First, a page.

What’s true for information systems is even more true for other formal structures and systems. Any formal system is going to have some disadvantages; none is perfect. These imperfections can be minimized, however, once people have worked in an ad hoc team structure and learned what interdependencies are necessary. Then employees will commit to them too.

Again, Navigation Devices is a good example. The revitalization of the unit was highly successful. Employees changed how they saw their roles and responsibilities and became convinced that change could actually make a difference. As a result, there were dramatic improvements in value added per employee, scrap reduction, quality, customer service, gross inventory per employee, and profits. And all this happened with almost no formal changes in reporting relationships, information systems, evaluation procedures, compensation, or control systems.

When the opportunity arose, the general manager eventually did make some changes in the formal organization. For example, when he moved the vice president of operations out of the organization, he eliminated the position altogether. Engineering and manufacturing reported directly to him from that point on. For the most part, however, the changes in performance at Navigation Devices were sustained by the general manager’s expectations and the new norms for behavior.

6. Monitor and adjust strategies in response to problems in the revitalization process. The purpose of change is to create an asset that did not exist before—a learning organization capable of adapting to a changing competitive environment. The organization has to know how to continually monitor its behavior—in effect, to learn how to learn.

Some might say that this is the general manager’s responsibility. But monitoring the change process needs to be shared, just as analyzing the organization’s key business problem does.

At Navigation Devices, the general manager introduced several mechanisms to allow key constituents to help monitor the revitalization. An oversight team—composed of some crucial managers, a union leader, a secretary, an engineer, and an analyst from finance—kept continual watch over the process. Regular employee attitude surveys monitored behavior patterns. Planning teams were formed and reformed in response to new challenges. All these mechanisms created a long-term capacity for continual adaptation and learning.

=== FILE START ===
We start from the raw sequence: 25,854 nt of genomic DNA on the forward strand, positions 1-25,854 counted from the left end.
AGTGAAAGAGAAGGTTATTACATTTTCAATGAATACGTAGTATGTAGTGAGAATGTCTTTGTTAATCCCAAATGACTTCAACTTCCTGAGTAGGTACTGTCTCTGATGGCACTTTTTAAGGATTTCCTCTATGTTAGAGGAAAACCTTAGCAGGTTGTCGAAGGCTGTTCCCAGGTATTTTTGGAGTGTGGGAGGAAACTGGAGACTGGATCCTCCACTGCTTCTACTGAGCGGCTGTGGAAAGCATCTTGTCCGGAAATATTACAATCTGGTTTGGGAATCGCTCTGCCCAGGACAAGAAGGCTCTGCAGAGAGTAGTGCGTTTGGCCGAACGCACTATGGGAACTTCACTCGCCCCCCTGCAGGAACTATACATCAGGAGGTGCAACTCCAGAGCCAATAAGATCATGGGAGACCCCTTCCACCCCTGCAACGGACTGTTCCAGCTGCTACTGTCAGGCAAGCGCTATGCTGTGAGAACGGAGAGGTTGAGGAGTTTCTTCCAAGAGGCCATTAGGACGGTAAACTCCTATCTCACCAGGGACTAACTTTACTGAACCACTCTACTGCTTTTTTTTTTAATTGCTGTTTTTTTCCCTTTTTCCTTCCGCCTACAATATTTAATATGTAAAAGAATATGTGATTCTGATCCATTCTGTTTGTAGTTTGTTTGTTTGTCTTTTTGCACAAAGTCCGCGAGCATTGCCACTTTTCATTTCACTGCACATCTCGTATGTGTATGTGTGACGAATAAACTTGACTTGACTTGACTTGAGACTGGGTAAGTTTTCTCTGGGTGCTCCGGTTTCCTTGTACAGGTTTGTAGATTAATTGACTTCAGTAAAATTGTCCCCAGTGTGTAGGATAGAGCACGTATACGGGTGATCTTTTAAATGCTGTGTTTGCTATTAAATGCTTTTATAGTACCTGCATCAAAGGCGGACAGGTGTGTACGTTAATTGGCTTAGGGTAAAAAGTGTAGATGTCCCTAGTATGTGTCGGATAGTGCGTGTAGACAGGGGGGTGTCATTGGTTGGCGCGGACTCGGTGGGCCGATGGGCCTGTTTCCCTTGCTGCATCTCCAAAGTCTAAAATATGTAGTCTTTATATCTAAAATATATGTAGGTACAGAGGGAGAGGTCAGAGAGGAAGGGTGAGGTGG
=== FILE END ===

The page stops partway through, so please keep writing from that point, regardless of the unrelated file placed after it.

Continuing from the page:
The six-step process provides a way to elicit renewal without imposing it. When stakeholders become committed to a vision, they are willing to accept a new pattern of management—here the ad hoc team structure—that demands changes in their behavior. And as the employees discover that the new approach is more effective (which will happen only if the vision aligns with the core task), they have to grapple with personal and organizational changes they might otherwise resist. Finally, as improved coordination helps solve relevant problems, it will reinforce team behavior and produce a desire to learn new skills. This learning enhances effectiveness even further and results in an even stronger commitment to change. This mutually reinforcing cycle of improvements in commitment, coordination, and competence creates a growing sense of efficacy. It can continue as long as the ad hoc team structure is allowed to expand its role in running the business.

Always keep on learning…

In case you missed it, my last post was about “The Rashomon Effect at the Gemba”.

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Acknowledgement: Harward Business Review Nov- Dec 1990